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Is 'Millennial' a Bad Word?


Current intern Maribel Hermosillo Related: The College Issue

Millennials are taking over the world and they are doing so on Twitter, Facebook and Tumblr. Twenty-something year olds are being labeled as a Millennial or generation Y by the media. It was bound to happen as the generations born before 1981 are known as generation X and there are some notable differences between the two.

As a San Antonio native, I resisted this label for some time. Millennials seemed to be folks living in D.C. or New York City, all of them considered middle-class and graduating from prestigious universities. I, on the other hand, graduated from UTSA and barely have 200 followers on Twitter. According to the Pew Research Center, a Millennial has certain characteristics that set them apart from the Boomer generation and generation X.  Millennials usually have tattoos, piercings and love television programming. Millennials care about having a successful career and do not mind when people of mixed races get married.  Why? Millennials have the world at their fingertips. Ever had one conversation without “Googling” something on your phone? Whether you live in Los Angeles or San Antonio, we were raised with access to the world with one touch. That is the difference between someone who grew up in generation X and Y. This is why Millennials feel better about marriage equality and when people of mixed race get married than our generation X counter-parts. Naturally, it will be less of a culture shock if we have seen images and videos of it on the internet.

To get a better perspective, I decided to ask someone born on the line between generation X and Y. They told me, “Millennals have a sense of entitlement.” This put me on a defensive whirlwind that only Millennials are capable of. Apparently, folks born after 1981 were born into the “it’s all about me” generation that gives us the sense that we deserve more than what we actually put in. After looking into the mirror for a moment, I realized this made a lot of sense. I just graduated from college and was upset when the high-paying job that required a college degree did not come find me. To be fair, half of Americans who are unemployed are under the age of 34. We are highly educated, under-skilled and desperately looking for work that fits our interests. Everyone deserves a job that provides a living wage whether or not you graduated from college. However, what is the appropriate balance between expecting to land a great job and how much work we put in to qualify for one?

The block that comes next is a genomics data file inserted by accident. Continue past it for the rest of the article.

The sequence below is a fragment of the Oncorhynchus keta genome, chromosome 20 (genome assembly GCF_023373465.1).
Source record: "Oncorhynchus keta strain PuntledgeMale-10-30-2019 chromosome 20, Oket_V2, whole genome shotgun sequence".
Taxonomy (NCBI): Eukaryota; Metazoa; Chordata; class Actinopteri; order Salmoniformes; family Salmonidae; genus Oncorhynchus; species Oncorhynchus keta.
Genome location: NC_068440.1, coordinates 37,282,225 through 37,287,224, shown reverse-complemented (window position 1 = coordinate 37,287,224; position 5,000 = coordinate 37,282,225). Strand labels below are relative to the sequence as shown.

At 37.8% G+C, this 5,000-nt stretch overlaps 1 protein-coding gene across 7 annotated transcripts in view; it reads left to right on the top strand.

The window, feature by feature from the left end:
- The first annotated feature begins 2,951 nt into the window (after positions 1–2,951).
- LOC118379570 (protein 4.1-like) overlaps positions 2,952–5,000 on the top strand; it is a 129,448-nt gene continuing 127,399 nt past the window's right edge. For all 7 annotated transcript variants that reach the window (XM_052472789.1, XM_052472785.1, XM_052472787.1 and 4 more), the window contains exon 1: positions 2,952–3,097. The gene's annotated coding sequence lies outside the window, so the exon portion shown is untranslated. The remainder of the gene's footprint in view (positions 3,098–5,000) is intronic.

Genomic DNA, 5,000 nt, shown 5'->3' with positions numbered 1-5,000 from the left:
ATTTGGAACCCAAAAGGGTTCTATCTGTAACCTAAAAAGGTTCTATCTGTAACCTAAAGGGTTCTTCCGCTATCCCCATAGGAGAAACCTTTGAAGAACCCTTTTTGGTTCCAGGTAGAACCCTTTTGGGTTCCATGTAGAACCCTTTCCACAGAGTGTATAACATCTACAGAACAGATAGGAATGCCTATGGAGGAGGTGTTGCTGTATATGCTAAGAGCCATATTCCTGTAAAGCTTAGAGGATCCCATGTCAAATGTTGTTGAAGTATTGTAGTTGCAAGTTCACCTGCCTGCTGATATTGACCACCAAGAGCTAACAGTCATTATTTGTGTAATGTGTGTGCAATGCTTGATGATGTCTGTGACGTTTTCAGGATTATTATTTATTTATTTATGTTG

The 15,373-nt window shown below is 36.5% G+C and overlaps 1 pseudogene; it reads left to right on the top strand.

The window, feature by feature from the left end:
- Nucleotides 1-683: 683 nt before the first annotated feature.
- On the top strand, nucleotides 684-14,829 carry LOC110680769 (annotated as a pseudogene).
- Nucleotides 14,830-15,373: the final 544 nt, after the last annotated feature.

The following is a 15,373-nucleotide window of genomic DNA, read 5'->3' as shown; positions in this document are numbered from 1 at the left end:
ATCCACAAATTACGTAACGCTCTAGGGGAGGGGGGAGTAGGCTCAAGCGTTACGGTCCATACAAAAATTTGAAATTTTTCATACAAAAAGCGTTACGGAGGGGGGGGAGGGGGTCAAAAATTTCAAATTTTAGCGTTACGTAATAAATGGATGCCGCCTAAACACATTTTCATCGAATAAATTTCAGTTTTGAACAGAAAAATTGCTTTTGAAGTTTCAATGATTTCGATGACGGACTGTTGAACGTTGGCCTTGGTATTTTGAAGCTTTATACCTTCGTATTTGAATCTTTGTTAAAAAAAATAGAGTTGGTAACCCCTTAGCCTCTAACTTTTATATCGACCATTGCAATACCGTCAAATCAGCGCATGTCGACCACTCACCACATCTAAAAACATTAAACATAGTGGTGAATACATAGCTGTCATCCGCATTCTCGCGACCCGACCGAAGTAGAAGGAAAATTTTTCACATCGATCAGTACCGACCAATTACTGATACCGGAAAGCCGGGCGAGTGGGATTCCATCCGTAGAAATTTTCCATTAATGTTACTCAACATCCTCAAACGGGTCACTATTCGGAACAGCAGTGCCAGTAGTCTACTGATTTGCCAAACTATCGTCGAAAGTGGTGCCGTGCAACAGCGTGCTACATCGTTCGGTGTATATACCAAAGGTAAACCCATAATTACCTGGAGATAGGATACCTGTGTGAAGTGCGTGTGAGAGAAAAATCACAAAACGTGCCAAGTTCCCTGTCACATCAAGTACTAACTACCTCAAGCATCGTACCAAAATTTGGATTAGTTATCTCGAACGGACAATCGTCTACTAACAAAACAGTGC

For young people wondering what they are going to do after college or high school, a lesson I learned is to simply put in the time. Put in the time to an organization or field that will give you the skills you need to be able to perform well in the future. The high-paying job with the metaphorical giant office will always be there but your growth as an individual both personally and professionally is priceless. Who cares what the media decides to call you, at the end of the day it is about how you see yourself. I still have lots of time before I can be considered old enough to give helpful advice to young folks but consider your curiosity, confidence and optimism a source of strength that you can sell to your potential employer.

Related: The College Issue


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